Toxicity and bioavailability of copper nanoparticles to the terrestrial plants mung bean (Phaseolus radiatus) and wheat (Triticum aestivum): Plant agar test for water-insoluble nanoparticles


  • Published on the Web 4/2/2008.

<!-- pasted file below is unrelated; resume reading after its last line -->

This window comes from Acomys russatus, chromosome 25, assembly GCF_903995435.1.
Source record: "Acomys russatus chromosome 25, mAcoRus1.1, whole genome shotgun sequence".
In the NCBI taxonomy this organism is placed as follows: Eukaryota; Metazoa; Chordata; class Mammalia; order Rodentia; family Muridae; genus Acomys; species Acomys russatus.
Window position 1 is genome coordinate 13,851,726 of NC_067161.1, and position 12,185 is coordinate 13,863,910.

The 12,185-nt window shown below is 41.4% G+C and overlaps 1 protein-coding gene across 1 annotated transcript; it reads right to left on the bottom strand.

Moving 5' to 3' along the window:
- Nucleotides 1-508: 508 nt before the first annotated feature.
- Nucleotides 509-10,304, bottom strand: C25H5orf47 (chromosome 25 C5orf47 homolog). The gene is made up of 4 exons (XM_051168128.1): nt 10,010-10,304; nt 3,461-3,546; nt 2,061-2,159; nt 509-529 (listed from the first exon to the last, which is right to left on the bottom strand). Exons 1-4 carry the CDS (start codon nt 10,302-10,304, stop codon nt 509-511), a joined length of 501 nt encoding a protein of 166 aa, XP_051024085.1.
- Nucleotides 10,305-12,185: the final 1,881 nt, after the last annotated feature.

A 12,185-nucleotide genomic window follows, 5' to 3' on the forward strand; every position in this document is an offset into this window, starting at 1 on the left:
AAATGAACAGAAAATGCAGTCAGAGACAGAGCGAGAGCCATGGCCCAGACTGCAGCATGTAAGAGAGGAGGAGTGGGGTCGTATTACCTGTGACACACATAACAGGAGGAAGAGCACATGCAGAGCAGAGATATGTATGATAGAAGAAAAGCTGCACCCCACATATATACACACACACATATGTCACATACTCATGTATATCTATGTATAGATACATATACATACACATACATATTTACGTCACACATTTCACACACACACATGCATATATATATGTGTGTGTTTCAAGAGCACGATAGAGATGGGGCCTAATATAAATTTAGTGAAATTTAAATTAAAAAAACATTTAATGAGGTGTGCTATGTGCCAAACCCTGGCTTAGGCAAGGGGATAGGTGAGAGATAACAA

Because of their insolubility in water, nanoparticles have a limitation concerning toxicity experiments. The present study demonstrated a plant agar test for homogeneous exposure of nanoparticles to plant species. The effect of Cu nanoparticles on the growth of a plant seedling was studied, and bioaccumulation of nanoparticles was investigated. All tests were conducted in plant agar media to prevent precipitation of water-insoluble nanoparticles in test units. The plant species were Phaseolus radiatus (mung bean) and Triticum aestivum (wheat). Growth inhibition of a seedling exposed to different concentrations of Cu nanoparticles was examined. Copper nanoparticles were toxic to both plants and also were bioavailable. The 2-d median effective concentrations for P. radiatus and T. aestivum exposed to Cu nanoparticles were 335 (95% confidence level, 251–447) and 570 (450–722) mg/L, respectively. Phaseolus radiatus was more sensitive than T. aestivum to Cu nanoparticles. A cupric ion released from Cu nanoparticles had negligible effects in the concentration ranges of the present study, and the apparent toxicity clearly resulted from Cu nanoparticles. Bioaccumulation increased with increasing concentration of Cu nanoparticles, and agglomeration of particles was observed in the cells using transmission-electron microscopy–energy-dispersive spectroscopy. The present study demonstrated that the plant agar test was a good protocol for testing the phytotoxicity of nanoparticles, which are hardly water soluble.